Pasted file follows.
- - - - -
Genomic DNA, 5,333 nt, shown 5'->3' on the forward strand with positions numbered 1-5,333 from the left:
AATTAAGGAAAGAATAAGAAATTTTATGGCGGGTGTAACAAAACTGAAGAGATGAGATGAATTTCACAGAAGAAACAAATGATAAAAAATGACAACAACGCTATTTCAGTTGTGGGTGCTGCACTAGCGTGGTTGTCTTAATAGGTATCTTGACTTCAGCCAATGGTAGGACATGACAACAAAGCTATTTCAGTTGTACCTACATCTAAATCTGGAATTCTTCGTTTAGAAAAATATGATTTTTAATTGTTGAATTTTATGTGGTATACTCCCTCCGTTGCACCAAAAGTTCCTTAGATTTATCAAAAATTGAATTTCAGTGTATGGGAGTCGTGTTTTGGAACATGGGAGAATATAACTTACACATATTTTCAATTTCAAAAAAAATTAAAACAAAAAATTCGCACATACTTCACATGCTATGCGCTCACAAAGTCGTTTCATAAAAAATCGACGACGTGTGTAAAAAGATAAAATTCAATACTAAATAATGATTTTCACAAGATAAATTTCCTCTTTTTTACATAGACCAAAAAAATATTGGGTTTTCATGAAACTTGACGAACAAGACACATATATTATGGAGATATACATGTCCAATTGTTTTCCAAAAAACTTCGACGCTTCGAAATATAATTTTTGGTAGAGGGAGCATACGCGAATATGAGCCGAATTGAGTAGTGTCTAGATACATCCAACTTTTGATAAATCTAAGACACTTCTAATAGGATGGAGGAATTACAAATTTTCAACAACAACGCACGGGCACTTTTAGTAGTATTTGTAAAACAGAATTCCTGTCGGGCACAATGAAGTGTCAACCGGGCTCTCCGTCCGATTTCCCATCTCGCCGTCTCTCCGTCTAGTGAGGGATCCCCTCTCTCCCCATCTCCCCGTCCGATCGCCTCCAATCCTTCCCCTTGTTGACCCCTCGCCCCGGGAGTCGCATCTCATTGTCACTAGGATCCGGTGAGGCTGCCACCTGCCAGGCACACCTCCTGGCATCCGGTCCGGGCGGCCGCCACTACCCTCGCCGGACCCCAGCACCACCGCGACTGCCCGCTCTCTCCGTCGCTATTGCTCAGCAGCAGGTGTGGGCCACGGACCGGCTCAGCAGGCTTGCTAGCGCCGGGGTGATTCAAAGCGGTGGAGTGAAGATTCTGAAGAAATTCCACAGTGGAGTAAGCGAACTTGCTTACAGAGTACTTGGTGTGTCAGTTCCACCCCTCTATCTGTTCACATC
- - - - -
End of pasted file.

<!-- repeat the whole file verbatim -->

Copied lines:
Genomic DNA, 5,333 nt, shown 5'->3' on the forward strand with positions numbered 1-5,333 from the left:
AATTAAGGAAAGAATAAGAAATTTTATGGCGGGTGTAACAAAACTGAAGAGATGAGATGAATTTCACAGAAGAAACAAATGATAAAAAATGACAACAACGCTATTTCAGTTGTGGGTGCTGCACTAGCGTGGTTGTCTTAATAGGTATCTTGACTTCAGCCAATGGTAGGACATGACAACAAAGCTATTTCAGTTGTACCTACATCTAAATCTGGAATTCTTCGTTTAGAAAAATATGATTTTTAATTGTTGAATTTTATGTGGTATACTCCCTCCGTTGCACCAAAAGTTCCTTAGATTTATCAAAAATTGAATTTCAGTGTATGGGAGTCGTGTTTTGGAACATGGGAGAATATAACTTACACATATTTTCAATTTCAAAAAAAATTAAAACAAAAAATTCGCACATACTTCACATGCTATGCGCTCACAAAGTCGTTTCATAAAAAATCGACGACGTGTGTAAAAAGATAAAATTCAATACTAAATAATGATTTTCACAAGATAAATTTCCTCTTTTTTACATAGACCAAAAAAATATTGGGTTTTCATGAAACTTGACGAACAAGACACATATATTATGGAGATATACATGTCCAATTGTTTTCCAAAAAACTTCGACGCTTCGAAATATAATTTTTGGTAGAGGGAGCATACGCGAATATGAGCCGAATTGAGTAGTGTCTAGATACATCCAACTTTTGATAAATCTAAGACACTTCTAATAGGATGGAGGAATTACAAATTTTCAACAACAACGCACGGGCACTTTTAGTAGTATTTGTAAAACAGAATTCCTGTCGGGCACAATGAAGTGTCAACCGGGCTCTCCGTCCGATTTCCCATCTCGCCGTCTCTCCGTCTAGTGAGGGATCCCCTCTCTCCCCATCTCCCCGTCCGATCGCCTCCAATCCTTCCCCTTGTTGACCCCTCGCCCCGGGAGTCGCATCTCATTGTCACTAGGATCCGGTGAGGCTGCCACCTGCCAGGCACACCTCCTGGCATCCGGTCCGGGCGGCCGCCACTACCCTCGCCGGACCCCAGCACCACCGCGACTGCCCGCTCTCTCCGTCGCTATTGCTCAGCAGCAGGTGTGGGCCACGGACCGGCTCAGCAGGCTTGCTAGCGCCGGGGTGATTCAAAGCGGTGGAGTGAAGATTCTGAAGAAATTCCACAGTGGAGTAAGCGAACTTGCTTACAGAGTACTTGGTGTGTCAGTTCCACCCCTCTATCTGTTCACATC